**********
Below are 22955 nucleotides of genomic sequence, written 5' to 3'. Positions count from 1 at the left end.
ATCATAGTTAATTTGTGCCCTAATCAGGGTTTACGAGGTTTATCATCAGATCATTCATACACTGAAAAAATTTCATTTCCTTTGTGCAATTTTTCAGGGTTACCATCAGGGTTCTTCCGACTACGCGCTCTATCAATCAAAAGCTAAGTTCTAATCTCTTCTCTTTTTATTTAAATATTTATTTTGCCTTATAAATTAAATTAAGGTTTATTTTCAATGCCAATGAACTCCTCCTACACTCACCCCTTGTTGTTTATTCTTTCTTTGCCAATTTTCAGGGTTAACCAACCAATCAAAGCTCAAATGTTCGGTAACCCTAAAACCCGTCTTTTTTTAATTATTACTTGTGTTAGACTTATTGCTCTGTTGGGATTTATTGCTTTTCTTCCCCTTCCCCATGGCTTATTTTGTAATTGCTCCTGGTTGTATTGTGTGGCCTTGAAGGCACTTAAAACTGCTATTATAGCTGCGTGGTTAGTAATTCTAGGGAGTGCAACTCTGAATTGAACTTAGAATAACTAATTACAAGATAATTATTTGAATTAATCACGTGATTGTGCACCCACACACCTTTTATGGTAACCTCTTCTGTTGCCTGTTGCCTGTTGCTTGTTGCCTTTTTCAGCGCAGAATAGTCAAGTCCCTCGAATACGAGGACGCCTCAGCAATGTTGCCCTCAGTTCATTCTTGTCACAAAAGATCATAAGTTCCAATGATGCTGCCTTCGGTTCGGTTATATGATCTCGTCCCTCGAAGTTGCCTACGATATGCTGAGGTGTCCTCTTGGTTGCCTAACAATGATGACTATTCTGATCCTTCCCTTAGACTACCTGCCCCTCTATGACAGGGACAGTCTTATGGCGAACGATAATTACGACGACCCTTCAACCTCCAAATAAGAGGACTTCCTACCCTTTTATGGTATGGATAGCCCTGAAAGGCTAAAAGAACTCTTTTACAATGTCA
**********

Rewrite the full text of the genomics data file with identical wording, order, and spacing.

Below are 22955 nucleotides of genomic sequence, written 5' to 3'. Positions count from 1 at the left end.
ATCATAGTTAATTTGTGCCCTAATCAGGGTTTACGAGGTTTATCATCAGATCATTCATACACTGAAAAAATTTCATTTCCTTTGTGCAATTTTTCAGGGTTACCATCAGGGTTCTTCCGACTACGCGCTCTATCAATCAAAAGCTAAGTTCTAATCTCTTCTCTTTTTATTTAAATATTTATTTTGCCTTATAAATTAAATTAAGGTTTATTTTCAATGCCAATGAACTCCTCCTACACTCACCCCTTGTTGTTTATTCTTTCTTTGCCAATTTTCAGGGTTAACCAACCAATCAAAGCTCAAATGTTCGGTAACCCTAAAACCCGTCTTTTTTTAATTATTACTTGTGTTAGACTTATTGCTCTGTTGGGATTTATTGCTTTTCTTCCCCTTCCCCATGGCTTATTTTGTAATTGCTCCTGGTTGTATTGTGTGGCCTTGAAGGCACTTAAAACTGCTATTATAGCTGCGTGGTTAGTAATTCTAGGGAGTGCAACTCTGAATTGAACTTAGAATAACTAATTACAAGATAATTATTTGAATTAATCACGTGATTGTGCACCCACACACCTTTTATGGTAACCTCTTCTGTTGCCTGTTGCCTGTTGCTTGTTGCCTTTTTCAGCGCAGAATAGTCAAGTCCCTCGAATACGAGGACGCCTCAGCAATGTTGCCCTCAGTTCATTCTTGTCACAAAAGATCATAAGTTCCAATGATGCTGCCTTCGGTTCGGTTATATGATCTCGTCCCTCGAAGTTGCCTACGATATGCTGAGGTGTCCTCTTGGTTGCCTAACAATGATGACTATTCTGATCCTTCCCTTAGACTACCTGCCCCTCTATGACAGGGACAGTCTTATGGCGAACGATAATTACGACGACCCTTCAACCTCCAAATAAGAGGACTTCCTACCCTTTTATGGTATGGATAGCCCTGAAAGGCTAAAAGAACTCTTTTACAATGTCA